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Glen Canyon Dam by James Marvin Phelps

From complex to simple: the water-energy-food nexus

Damian Crilly, James Dalton | 05 August 2013

Since the MDGs were established, the world has become less economically, socially and environmentally secure. Meanwhile, the global population continues to grow, and is on course to reach 9 billion by 2050. All these people will need to be provided with water, energy and food, against a backdrop of climate change and depleting natural resources. As the deadline for achieving the MDGs draws closer, it is increasingly recognized that a new framework will need to take a more integrated, multidisciplinary approach, balancing environmental, social and economic issues. Such an approach requires an understanding of the ‘nexus’ of water, energy and food. 

The nexus

Land, water and energy systems are heavily interconnected, and have become increasingly more complex and dependent on one another. Water uses energy (for treatment and distribution), energy uses water (for thermal cooling and hydropower generation), agriculture uses both – and modern societies need all three. Recent droughts and floods have forced us to recognize how disturbances and change in one system can destabilize the others. Recognizing the close interaction (nexus) between water, energy and food has led to new demands on infrastructure and technology.

Integration through collaboration

Although the need for integration is widely acknowledged, many public institutions are still divided into ‘silos’, separated by thematic and technical boundaries, often from the top down. The pressures on natural resources in river basins mean these ‘messy’ problems are not going to be solved by any one sector alone. The nexus between water, energy and food provides a focal point to facilitate integration. Where water becomes a contested resource between sectors, opportunities arise for policy and institutional collaboration.

A systems approach

We need to balance the competing demands on our natural resources, while maintaining sustainable and productive landscapes. To do this, we need to better understand river basins as complex systems. A focus on a systems approach would lead to the better application of integrated resources management across the water-energy-food sectors. We therefore see the nexus as the entry point for recognizing river basins as systems, and water as the entry point for understanding the nexus. As water flows through river basins, and through the economy in the form of goods and services, it is the focal point to better understand these interconnected policy areas. Water is the vector that sustains life and livelihoods.

Policy implications

The pressures on natural resources also create opportunities for the private and public sectors to collaborate on reducing risks and developing a sustainable future.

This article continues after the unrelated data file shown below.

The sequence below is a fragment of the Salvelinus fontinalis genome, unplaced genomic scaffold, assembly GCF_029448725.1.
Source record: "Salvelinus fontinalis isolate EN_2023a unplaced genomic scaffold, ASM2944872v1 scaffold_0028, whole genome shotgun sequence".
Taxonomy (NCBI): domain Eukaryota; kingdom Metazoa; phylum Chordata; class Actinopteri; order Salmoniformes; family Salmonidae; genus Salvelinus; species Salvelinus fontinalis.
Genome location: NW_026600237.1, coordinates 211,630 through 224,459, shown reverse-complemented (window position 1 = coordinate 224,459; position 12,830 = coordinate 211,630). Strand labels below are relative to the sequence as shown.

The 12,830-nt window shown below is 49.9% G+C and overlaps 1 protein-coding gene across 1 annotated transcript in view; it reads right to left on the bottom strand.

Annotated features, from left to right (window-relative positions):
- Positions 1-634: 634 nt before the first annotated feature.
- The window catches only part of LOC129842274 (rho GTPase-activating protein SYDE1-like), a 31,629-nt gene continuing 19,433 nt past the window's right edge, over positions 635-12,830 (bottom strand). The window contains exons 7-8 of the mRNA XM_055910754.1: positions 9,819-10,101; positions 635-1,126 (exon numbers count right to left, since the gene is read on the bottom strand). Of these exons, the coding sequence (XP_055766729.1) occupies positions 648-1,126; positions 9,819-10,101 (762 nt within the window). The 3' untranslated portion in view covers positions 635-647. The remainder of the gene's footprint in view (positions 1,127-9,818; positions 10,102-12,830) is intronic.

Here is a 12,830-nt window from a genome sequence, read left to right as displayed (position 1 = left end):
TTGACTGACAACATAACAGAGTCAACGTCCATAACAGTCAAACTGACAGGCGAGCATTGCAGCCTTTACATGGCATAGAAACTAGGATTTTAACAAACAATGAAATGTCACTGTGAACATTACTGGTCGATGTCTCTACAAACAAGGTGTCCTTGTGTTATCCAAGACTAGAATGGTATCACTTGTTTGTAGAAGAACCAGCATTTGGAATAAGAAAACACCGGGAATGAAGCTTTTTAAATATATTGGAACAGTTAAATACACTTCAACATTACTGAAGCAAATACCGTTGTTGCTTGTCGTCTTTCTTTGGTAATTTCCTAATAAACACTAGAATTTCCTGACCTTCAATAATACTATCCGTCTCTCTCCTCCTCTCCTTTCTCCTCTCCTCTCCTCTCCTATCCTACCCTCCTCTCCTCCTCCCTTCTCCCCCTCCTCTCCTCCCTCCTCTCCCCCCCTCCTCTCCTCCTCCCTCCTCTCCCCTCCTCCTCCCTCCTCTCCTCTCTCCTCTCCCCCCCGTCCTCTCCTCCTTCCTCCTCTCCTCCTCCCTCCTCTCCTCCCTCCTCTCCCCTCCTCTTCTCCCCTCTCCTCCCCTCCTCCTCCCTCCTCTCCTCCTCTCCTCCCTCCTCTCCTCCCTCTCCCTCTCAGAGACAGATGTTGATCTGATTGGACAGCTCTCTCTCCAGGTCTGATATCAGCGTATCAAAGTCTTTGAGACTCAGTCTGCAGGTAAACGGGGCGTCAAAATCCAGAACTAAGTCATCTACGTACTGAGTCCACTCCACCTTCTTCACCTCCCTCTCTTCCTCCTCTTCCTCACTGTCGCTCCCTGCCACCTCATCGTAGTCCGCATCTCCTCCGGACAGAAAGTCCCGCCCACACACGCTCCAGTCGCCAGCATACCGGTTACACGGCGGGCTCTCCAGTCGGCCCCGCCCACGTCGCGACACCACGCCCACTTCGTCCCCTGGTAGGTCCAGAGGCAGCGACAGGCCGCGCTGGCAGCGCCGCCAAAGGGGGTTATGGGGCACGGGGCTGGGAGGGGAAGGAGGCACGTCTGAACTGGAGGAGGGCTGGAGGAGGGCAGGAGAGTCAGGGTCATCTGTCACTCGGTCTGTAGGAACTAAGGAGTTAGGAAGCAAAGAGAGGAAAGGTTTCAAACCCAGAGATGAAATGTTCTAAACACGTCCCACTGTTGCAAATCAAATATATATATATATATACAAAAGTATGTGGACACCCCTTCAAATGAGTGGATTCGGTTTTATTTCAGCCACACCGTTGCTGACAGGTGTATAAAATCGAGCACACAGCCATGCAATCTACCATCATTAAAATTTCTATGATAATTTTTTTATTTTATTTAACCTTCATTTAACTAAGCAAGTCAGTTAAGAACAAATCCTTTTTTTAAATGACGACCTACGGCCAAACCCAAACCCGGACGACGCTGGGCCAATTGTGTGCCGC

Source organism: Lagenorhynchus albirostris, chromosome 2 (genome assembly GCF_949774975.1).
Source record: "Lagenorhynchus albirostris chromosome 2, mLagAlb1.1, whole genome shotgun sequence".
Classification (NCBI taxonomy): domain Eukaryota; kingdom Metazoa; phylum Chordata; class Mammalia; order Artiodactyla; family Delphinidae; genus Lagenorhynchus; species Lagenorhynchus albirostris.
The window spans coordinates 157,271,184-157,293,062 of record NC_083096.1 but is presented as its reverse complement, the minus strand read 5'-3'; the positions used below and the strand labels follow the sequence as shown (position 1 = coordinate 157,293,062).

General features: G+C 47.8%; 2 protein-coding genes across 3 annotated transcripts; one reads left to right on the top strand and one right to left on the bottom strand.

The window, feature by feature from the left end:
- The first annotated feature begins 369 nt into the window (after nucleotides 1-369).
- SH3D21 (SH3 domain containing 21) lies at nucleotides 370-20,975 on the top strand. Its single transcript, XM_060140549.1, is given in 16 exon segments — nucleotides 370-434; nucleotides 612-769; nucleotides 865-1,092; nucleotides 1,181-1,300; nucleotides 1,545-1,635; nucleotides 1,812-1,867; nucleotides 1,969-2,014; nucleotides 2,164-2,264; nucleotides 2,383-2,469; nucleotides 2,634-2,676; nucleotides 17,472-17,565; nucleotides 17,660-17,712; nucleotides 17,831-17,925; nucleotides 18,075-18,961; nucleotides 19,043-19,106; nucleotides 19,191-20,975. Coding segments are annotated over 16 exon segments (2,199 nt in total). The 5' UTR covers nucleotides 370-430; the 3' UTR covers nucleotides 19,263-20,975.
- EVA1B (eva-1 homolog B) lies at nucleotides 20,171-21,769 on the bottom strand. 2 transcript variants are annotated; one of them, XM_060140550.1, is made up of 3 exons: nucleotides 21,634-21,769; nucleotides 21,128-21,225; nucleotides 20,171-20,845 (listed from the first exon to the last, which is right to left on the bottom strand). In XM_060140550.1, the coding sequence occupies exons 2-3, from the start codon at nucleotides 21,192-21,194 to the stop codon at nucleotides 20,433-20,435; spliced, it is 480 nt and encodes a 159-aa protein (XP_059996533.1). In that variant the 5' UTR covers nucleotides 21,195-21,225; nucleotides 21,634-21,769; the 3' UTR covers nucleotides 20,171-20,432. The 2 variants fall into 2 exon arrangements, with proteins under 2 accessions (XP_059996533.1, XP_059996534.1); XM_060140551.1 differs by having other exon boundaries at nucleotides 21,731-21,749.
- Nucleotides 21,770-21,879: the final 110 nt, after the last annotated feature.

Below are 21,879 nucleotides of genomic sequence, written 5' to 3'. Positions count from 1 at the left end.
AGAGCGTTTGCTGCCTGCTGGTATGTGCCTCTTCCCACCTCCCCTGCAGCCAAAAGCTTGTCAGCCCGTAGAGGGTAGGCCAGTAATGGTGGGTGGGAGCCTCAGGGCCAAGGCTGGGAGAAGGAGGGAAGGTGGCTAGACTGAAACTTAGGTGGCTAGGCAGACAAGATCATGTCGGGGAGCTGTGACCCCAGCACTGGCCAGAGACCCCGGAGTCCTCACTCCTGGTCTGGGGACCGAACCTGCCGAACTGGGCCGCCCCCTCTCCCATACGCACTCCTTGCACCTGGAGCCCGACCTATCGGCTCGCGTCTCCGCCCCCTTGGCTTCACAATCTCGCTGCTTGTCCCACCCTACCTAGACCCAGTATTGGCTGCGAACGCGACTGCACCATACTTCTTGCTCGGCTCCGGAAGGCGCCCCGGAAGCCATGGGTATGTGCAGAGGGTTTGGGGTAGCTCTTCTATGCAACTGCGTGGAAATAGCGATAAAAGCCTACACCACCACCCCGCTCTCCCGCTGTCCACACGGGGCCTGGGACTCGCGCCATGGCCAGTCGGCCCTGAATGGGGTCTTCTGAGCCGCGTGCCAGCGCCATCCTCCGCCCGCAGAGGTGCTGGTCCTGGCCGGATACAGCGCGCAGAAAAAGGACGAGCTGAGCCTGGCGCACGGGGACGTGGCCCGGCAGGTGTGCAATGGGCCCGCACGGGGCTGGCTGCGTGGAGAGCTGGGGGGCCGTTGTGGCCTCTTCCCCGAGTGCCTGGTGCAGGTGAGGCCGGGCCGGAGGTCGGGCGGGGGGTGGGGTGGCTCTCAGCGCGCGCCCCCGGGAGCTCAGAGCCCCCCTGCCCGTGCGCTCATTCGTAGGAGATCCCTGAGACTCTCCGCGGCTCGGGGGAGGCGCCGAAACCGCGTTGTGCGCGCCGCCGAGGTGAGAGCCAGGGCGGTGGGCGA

So how can we take what appears to be a complex issue across the water-energy-food domains, and structure it in a way that makes it more understandable, and therefore useable?  A recent Nexus Dialogue Workshop on Infrastructure Solutions in Nairobi came up with a number of suggestions, including:

  • Policy integration - provide incentives for collaboration across the water-energy-food policy ‘silos’, incorporating natural infrastructure into built infrastructure solutions.
  • Build public-private partnerships – to achieve shared outcomes, the public sector needs to provide seed funding for initial support to the private sector.
  • Innovation space – the public sector needs to provide operating space for business to identify where innovation can take place on a ‘no regrets’ basis, and which can be transferred into national and regional markets. 
  • Decentralized options – a systemic approach is necessary, as energy and water are interconnected parts of the network in river basins.
  • Knowledge exchange and technology transfer – knowledge and technology need to be shared internationally and regionally to provide solutions and open up new areas of innovation and development.
  • River basin restoration – ecosystems and natural cycles in river basins should be recognized within the economy of water, energy and land management. Infrastructure is not just what we build, it is also the ecosystems we rely on to clean our water before it enters turbines, to store floodwater flows and to irrigate crops.

In the post-2015 world, we need a new common framework for the sustainable management of our natural resources, that supports economic growth and avoids further damage to ecosystems. The opportunity that now presents itself is for us to optimize nexus infrastructure solutions. By bringing cities and industries into river basin management, the nexus approach offers an opportunity to maximize partnerships through collaboration for benefits through integrated solutions with shared outcomes. 

This blog does not represent the views of the members of IWA or IUCN as a whole, and does not reflect the formal policy of IWA or IUCN.

The full article can be found here

Photo credit main picture: Glen Canyon Dam by James Marvin Phelps

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About the author

Damian Crilly

Damian Crilly is currently working for the International Water Association (IWA).

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James Dalton

Dr. James Dalton is the Coordinator of Global Initiatives for the IUCN Water Programme.

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